Breathing carries out gas exchange between the external environment and alveolar air, the composition of which under normal conditions varies in a narrow range.With hyperventilation, the oxygen content rises slightly (by 40-50% of the initial), but with further hyperventilation (about a minute or more), the content of CO 2 in the alveoli decreases significantly, as a result of which the level of carbon dioxide in the blood falls below normal (this condition is called hypocapnia). Hypocapnia in the lungs with deep breathing shifts the pH to the alkaline side, which changes the activity of enzymes and vitamins. This change in the activity of metabolic regulators disrupts the normal course of metabolic processes and leads to cell death.To maintain the constancy of CO 2 in the lungs, the following defense mechanisms have emerged in the process of evolution:

  • spasms of the bronchi and blood vessels;
  • increase in the production of cholesterol in the liver as a biological insulator that thickens cell membranes in the lungs and blood vessels;
  • decrease in blood pressure (hypotension), reducing the excretion of CO 2 from the body.

But spasms of the bronchi and blood vessels reduce the flow of oxygen to the cells of the brain, heart, kidneys and other organs.A decrease in CO 2 in the blood increases the bond between oxygen and hemoglobin and makes it difficult for oxygen to enter the cells (the Verigo-Bohr effect). A decrease in oxygen supply to tissues causes oxygen starvation of tissues – hypoxia. Hypoxia, in turn, leads first to loss of consciousness, and then to the death of brain tissue.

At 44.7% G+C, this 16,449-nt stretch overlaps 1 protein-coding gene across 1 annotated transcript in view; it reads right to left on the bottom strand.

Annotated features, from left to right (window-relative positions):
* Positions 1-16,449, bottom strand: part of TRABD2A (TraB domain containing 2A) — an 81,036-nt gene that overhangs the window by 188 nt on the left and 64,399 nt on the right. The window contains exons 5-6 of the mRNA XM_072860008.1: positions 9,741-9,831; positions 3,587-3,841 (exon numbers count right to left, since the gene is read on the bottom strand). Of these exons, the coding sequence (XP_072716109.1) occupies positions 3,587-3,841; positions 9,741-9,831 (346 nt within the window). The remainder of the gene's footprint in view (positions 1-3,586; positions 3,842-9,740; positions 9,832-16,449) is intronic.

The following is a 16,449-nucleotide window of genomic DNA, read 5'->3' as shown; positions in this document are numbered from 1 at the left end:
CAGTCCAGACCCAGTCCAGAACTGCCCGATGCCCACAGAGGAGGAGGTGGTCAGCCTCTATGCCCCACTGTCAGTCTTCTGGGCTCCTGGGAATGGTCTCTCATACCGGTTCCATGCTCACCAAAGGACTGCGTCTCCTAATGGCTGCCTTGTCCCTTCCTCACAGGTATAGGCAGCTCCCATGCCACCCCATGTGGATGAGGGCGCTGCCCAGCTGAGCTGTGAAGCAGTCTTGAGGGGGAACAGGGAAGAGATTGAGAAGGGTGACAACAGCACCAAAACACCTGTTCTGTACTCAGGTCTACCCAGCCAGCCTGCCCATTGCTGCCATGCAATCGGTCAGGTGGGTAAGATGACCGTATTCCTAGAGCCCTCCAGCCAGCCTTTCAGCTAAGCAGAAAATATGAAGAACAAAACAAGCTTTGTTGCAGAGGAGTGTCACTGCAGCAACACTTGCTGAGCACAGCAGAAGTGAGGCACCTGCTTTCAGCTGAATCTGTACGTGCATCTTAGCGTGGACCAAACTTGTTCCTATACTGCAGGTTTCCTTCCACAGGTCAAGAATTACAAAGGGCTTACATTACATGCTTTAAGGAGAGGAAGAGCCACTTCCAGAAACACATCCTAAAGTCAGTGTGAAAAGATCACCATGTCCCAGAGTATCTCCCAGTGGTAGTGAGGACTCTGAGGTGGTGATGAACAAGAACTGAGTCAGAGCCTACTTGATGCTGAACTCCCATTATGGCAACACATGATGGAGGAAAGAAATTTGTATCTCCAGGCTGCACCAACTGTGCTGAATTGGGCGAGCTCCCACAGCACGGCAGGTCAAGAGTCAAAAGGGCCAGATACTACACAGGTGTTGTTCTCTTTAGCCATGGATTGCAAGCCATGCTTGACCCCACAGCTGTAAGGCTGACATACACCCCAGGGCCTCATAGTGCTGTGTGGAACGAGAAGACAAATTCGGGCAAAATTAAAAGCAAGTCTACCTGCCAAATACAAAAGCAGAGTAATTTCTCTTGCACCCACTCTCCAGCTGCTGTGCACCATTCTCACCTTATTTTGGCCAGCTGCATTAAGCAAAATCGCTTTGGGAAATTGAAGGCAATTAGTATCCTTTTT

Hyperventilation in diving

Controlled hyperventilation

Effective use of your lungs is paramount in diving.To increase the supply of oxygen before a dive, controlled hyperventilation is used – the diver makes several deep and quick breaths (in no case allowing hypoxia) and dives while inhaling. Excessive hyperventilation before diving can lead to loss of consciousness at shallow depths (and thus become uncontrollable).

Uncontrolled hyperventilation

Uncontrolled hyperventilation can occur as a result of any physical activity and leads to unwanted brain hypoxia.So, it can be when running, cycling, but it is especially dangerous with intensive swimming, since in the latter case, loss of consciousness will lead to drowning.

Prevention of loss of consciousness with hyperventilation